Dell Security SonicWALL Tz500 High Availability (01-SSC-0439) Overview
High Availability allows two identical SonicWall security appliances running SonicOS Enhanced to be configured to provide a reliable, continuous connection to the public Internet.One SonicWall device is configured as the Primary unit, and an identical SonicWall device is configured as the Backup unit. In the event of the failure of the Primary SonicWall, the Backup SonicWall takes over to secure a reliable connection between the protected network and the Internet. Two appliances configured in this way are also known as a High Availability Pair (HA Pair).
High Availability provides a way to share SonicWall licenses between two SonicWall security appliances when one is acting as a high availability system for the other. To use this feature, you must register the SonicWall appliances on MySonicWall as Associated Products. Both appliances must be the same SonicWall model.
Benefits of High Availability
High Availability provides the following benefits:
- Increased network reliability – In a High Availability configuration, the Backup appliance assumes all network responsibilities when the Primary unit fails, ensuring a reliable connection between the protected network and the Internet.
- Cost-effectiveness – High Availability is a cost-effective option for deployments that provide high availability by using redundant SonicWALL security appliances. You do not need to purchase a second set of licenses for the Backup unit in a High Availability Pair.
- Virtual MAC for reduced convergence time after failover – The Virtual MAC address setting allows the HA Pair to share the same MAC address, which dramatically reduces convergence time following a failover. Convergence time is the amount of time it takes for the devices in a network to adapt their routing tables to the changes introduced by high availability. By default, the Virtual MAC address is provided by the SonicWALL firmware and is different from the physical MAC address of either the Primary or Backup appliances.
SonicWall High Availability
This must be paired or used in conjunction with an active/primary unit. You can however convert this appliance to an active/primary unit through by purchasing the conversion license for this model.
How High Availability Works
High Availability requires one SonicWall device configured as the Primary SonicWall, and an identical SonicWall device configured as the Backup SonicWall. During normal operation, the Primary SonicWall is in an Active state and the Backup SonicWall in an Idle state. If the Primary device loses connectivity, the Backup SonicWall transitions to Active mode and assumes the configuration and role of Primary, including the interface IP addresses of the configured interfaces. After a failover to the Backup appliance, all the pre-existing network connections must be re-established, including the VPN tunnels that must be re-negotiated.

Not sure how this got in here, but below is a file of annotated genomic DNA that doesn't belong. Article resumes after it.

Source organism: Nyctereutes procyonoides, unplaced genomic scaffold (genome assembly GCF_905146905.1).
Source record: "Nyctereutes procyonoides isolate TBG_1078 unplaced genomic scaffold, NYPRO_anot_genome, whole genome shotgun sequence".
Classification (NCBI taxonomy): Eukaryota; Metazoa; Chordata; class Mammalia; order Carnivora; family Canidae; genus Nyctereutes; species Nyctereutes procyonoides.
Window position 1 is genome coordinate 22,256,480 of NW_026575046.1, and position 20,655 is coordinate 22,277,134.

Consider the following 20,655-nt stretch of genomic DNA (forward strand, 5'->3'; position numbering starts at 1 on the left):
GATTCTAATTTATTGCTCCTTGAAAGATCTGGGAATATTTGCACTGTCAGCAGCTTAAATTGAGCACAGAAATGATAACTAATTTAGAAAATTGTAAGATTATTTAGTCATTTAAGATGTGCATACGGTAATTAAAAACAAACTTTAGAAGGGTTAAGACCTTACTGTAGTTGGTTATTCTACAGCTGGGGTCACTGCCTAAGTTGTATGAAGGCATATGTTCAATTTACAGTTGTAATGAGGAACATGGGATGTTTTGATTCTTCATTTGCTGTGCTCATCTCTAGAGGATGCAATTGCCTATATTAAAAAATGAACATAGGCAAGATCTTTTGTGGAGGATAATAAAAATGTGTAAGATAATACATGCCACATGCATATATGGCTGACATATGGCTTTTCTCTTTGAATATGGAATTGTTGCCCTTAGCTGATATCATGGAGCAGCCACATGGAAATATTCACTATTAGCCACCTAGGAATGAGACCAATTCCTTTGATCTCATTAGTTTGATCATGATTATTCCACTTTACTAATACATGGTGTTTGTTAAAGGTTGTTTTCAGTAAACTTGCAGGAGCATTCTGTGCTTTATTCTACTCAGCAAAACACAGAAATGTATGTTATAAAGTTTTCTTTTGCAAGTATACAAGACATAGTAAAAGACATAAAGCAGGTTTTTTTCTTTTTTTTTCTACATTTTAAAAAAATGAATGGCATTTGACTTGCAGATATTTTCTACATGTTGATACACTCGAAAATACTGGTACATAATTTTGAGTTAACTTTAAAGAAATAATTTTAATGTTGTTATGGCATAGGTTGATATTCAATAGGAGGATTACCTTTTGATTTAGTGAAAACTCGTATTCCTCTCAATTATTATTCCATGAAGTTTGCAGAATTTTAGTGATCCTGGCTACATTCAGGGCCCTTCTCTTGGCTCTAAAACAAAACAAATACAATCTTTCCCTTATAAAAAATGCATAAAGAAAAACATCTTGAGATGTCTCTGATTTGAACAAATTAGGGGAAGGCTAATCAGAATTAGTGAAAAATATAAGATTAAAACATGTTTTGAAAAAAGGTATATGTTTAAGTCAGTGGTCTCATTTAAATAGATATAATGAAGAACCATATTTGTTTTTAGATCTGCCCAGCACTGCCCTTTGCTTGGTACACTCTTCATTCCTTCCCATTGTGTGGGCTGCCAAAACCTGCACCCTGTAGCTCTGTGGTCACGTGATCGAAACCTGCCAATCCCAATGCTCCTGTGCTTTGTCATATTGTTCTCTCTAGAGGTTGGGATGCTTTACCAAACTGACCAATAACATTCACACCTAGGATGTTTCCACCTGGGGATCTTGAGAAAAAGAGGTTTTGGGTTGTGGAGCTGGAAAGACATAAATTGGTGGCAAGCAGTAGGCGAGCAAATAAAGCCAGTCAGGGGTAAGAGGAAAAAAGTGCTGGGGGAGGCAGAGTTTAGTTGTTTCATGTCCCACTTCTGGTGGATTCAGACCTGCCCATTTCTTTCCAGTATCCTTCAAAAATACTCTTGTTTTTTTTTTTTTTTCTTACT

The failover applies to loss of functionality or network-layer connectivity on the Primary SonicWall. The failover to the Backup SonicWall occurs when critical services are affected, physical (or logical) link failure is detected on monitored interfaces, or when the Primary SonicWall loses power. The Primary and Backup SonicWall devices are currently only capable of performing Active/Idle High Availability or Active/Active UTM – complete Active/Active high availability is not supported at present.
For SonicWall appliances that support PortShield, High Availability requires that PortShield is disabled on all interfaces of both the Primary and Backup appliances prior to configuring the HA Pair. Besides disabling PortShield, SonicWall security appliance configuration is performed on only the Primary SonicWall, with no need to perform any configuration on the Backup SonicWall. The Backup SonicWall maintains a real-time mirrored configuration of the Primary SonicWall via an Ethernet link between the designated HA ports of the appliances. If the firmware configuration becomes corrupted on the Primary SonicWall, the Backup SonicWall automatically refreshes the Primary SonicWall with the last-known-good copy of the configuration preferences.
There are two types of synchronization for all configuration settings: incremental and complete. If the timestamps are in sync and a change is made on the Active unit, an incremental synchronization is pushed to the Idle unit. If the timestamps are out of sync and the Idle unit is available, a complete synchronization is pushed to the Idle unit. When incremental synchronization fails, a complete synchronization is automatically attempted.